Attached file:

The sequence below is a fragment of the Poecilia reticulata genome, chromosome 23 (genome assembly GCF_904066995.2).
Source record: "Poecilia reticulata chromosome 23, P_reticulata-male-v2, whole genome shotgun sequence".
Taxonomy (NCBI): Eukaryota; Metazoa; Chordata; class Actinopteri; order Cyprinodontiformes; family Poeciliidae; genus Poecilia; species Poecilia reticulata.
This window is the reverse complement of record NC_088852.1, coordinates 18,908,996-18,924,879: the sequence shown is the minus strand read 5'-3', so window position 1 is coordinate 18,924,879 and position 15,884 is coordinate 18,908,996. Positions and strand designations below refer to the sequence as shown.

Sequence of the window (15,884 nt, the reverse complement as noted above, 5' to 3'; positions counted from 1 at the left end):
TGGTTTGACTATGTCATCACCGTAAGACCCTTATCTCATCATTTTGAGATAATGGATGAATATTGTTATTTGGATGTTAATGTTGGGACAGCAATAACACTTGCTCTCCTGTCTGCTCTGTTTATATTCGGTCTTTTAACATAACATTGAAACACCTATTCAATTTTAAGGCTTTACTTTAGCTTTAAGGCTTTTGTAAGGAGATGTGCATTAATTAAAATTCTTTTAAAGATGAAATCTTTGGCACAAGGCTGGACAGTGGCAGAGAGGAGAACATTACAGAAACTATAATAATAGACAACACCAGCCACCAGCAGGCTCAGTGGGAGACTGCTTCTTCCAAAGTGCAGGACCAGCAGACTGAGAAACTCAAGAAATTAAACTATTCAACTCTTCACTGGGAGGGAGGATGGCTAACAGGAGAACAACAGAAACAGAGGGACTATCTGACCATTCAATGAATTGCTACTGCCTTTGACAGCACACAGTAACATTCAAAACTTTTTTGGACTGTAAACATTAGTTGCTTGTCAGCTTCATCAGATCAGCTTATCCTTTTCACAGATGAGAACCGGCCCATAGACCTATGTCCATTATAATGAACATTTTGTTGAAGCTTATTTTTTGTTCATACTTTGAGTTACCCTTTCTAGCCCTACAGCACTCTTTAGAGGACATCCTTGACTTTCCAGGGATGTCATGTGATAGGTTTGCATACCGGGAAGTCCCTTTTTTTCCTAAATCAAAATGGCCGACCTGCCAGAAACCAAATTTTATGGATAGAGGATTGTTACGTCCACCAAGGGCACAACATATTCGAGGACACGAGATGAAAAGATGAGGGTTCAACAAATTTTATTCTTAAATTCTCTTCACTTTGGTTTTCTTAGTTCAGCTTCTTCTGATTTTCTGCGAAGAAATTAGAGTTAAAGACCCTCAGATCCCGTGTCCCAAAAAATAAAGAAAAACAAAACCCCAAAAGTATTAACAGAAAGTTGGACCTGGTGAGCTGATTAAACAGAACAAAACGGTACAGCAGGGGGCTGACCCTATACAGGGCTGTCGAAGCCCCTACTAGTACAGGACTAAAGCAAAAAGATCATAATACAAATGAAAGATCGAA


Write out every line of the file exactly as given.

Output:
The sequence below is a fragment of the Poecilia reticulata genome, chromosome 23 (genome assembly GCF_904066995.2).
Source record: "Poecilia reticulata chromosome 23, P_reticulata-male-v2, whole genome shotgun sequence".
Taxonomy (NCBI): Eukaryota; Metazoa; Chordata; class Actinopteri; order Cyprinodontiformes; family Poeciliidae; genus Poecilia; species Poecilia reticulata.
This window is the reverse complement of record NC_088852.1, coordinates 18,908,996-18,924,879: the sequence shown is the minus strand read 5'-3', so window position 1 is coordinate 18,924,879 and position 15,884 is coordinate 18,908,996. Positions and strand designations below refer to the sequence as shown.

Sequence of the window (15,884 nt, the reverse complement as noted above, 5' to 3'; positions counted from 1 at the left end):
TGGTTTGACTATGTCATCACCGTAAGACCCTTATCTCATCATTTTGAGATAATGGATGAATATTGTTATTTGGATGTTAATGTTGGGACAGCAATAACACTTGCTCTCCTGTCTGCTCTGTTTATATTCGGTCTTTTAACATAACATTGAAACACCTATTCAATTTTAAGGCTTTACTTTAGCTTTAAGGCTTTTGTAAGGAGATGTGCATTAATTAAAATTCTTTTAAAGATGAAATCTTTGGCACAAGGCTGGACAGTGGCAGAGAGGAGAACATTACAGAAACTATAATAATAGACAACACCAGCCACCAGCAGGCTCAGTGGGAGACTGCTTCTTCCAAAGTGCAGGACCAGCAGACTGAGAAACTCAAGAAATTAAACTATTCAACTCTTCACTGGGAGGGAGGATGGCTAACAGGAGAACAACAGAAACAGAGGGACTATCTGACCATTCAATGAATTGCTACTGCCTTTGACAGCACACAGTAACATTCAAAACTTTTTTGGACTGTAAACATTAGTTGCTTGTCAGCTTCATCAGATCAGCTTATCCTTTTCACAGATGAGAACCGGCCCATAGACCTATGTCCATTATAATGAACATTTTGTTGAAGCTTATTTTTTGTTCATACTTTGAGTTACCCTTTCTAGCCCTACAGCACTCTTTAGAGGACATCCTTGACTTTCCAGGGATGTCATGTGATAGGTTTGCATACCGGGAAGTCCCTTTTTTTCCTAAATCAAAATGGCCGACCTGCCAGAAACCAAATTTTATGGATAGAGGATTGTTACGTCCACCAAGGGCACAACATATTCGAGGACACGAGATGAAAAGATGAGGGTTCAACAAATTTTATTCTTAAATTCTCTTCACTTTGGTTTTCTTAGTTCAGCTTCTTCTGATTTTCTGCGAAGAAATTAGAGTTAAAGACCCTCAGATCCCGTGTCCCAAAAAATAAAGAAAAACAAAACCCCAAAAGTATTAACAGAAAGTTGGACCTGGTGAGCTGATTAAACAGAACAAAACGGTACAGCAGGGGGCTGACCCTATACAGGGCTGTCGAAGCCCCTACTAGTACAGGACTAAAGCAAAAAGATCATAATACAAATGAAAGATCGAA